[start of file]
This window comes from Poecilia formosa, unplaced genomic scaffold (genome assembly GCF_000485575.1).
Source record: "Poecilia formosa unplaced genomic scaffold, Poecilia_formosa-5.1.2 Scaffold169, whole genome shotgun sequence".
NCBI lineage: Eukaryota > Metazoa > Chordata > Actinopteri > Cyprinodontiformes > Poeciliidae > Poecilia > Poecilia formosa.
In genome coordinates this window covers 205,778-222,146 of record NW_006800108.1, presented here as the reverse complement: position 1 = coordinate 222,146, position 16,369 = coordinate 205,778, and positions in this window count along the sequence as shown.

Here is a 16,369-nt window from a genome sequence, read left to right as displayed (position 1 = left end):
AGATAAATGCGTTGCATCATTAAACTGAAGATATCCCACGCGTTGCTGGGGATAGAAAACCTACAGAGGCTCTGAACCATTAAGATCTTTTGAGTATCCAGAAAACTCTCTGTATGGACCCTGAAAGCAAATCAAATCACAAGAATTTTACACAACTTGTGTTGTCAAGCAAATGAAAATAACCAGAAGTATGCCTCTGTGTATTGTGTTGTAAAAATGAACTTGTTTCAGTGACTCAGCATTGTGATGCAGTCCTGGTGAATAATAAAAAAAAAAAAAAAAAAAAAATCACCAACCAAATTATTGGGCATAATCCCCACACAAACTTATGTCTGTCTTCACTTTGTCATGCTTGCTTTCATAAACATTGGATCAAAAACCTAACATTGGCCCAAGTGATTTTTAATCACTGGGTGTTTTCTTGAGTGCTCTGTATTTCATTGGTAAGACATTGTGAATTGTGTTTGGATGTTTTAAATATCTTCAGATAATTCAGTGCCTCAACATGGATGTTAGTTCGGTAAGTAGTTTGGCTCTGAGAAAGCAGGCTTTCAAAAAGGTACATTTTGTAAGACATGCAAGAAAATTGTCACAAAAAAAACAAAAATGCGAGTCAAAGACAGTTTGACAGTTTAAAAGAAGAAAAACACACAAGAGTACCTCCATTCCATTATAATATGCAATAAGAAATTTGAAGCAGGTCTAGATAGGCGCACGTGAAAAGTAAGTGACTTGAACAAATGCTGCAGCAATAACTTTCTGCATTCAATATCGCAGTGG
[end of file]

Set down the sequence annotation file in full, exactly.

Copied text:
This window comes from Poecilia formosa, unplaced genomic scaffold (genome assembly GCF_000485575.1).
Source record: "Poecilia formosa unplaced genomic scaffold, Poecilia_formosa-5.1.2 Scaffold169, whole genome shotgun sequence".
NCBI lineage: Eukaryota > Metazoa > Chordata > Actinopteri > Cyprinodontiformes > Poeciliidae > Poecilia > Poecilia formosa.
In genome coordinates this window covers 205,778-222,146 of record NW_006800108.1, presented here as the reverse complement: position 1 = coordinate 222,146, position 16,369 = coordinate 205,778, and positions in this window count along the sequence as shown.

Here is a 16,369-nt window from a genome sequence, read left to right as displayed (position 1 = left end):
AGATAAATGCGTTGCATCATTAAACTGAAGATATCCCACGCGTTGCTGGGGATAGAAAACCTACAGAGGCTCTGAACCATTAAGATCTTTTGAGTATCCAGAAAACTCTCTGTATGGACCCTGAAAGCAAATCAAATCACAAGAATTTTACACAACTTGTGTTGTCAAGCAAATGAAAATAACCAGAAGTATGCCTCTGTGTATTGTGTTGTAAAAATGAACTTGTTTCAGTGACTCAGCATTGTGATGCAGTCCTGGTGAATAATAAAAAAAAAAAAAAAAAAAAAATCACCAACCAAATTATTGGGCATAATCCCCACACAAACTTATGTCTGTCTTCACTTTGTCATGCTTGCTTTCATAAACATTGGATCAAAAACCTAACATTGGCCCAAGTGATTTTTAATCACTGGGTGTTTTCTTGAGTGCTCTGTATTTCATTGGTAAGACATTGTGAATTGTGTTTGGATGTTTTAAATATCTTCAGATAATTCAGTGCCTCAACATGGATGTTAGTTCGGTAAGTAGTTTGGCTCTGAGAAAGCAGGCTTTCAAAAAGGTACATTTTGTAAGACATGCAAGAAAATTGTCACAAAAAAAACAAAAATGCGAGTCAAAGACAGTTTGACAGTTTAAAAGAAGAAAAACACACAAGAGTACCTCCATTCCATTATAATATGCAATAAGAAATTTGAAGCAGGTCTAGATAGGCGCACGTGAAAAGTAAGTGACTTGAACAAATGCTGCAGCAATAACTTTCTGCATTCAATATCGCAGTGG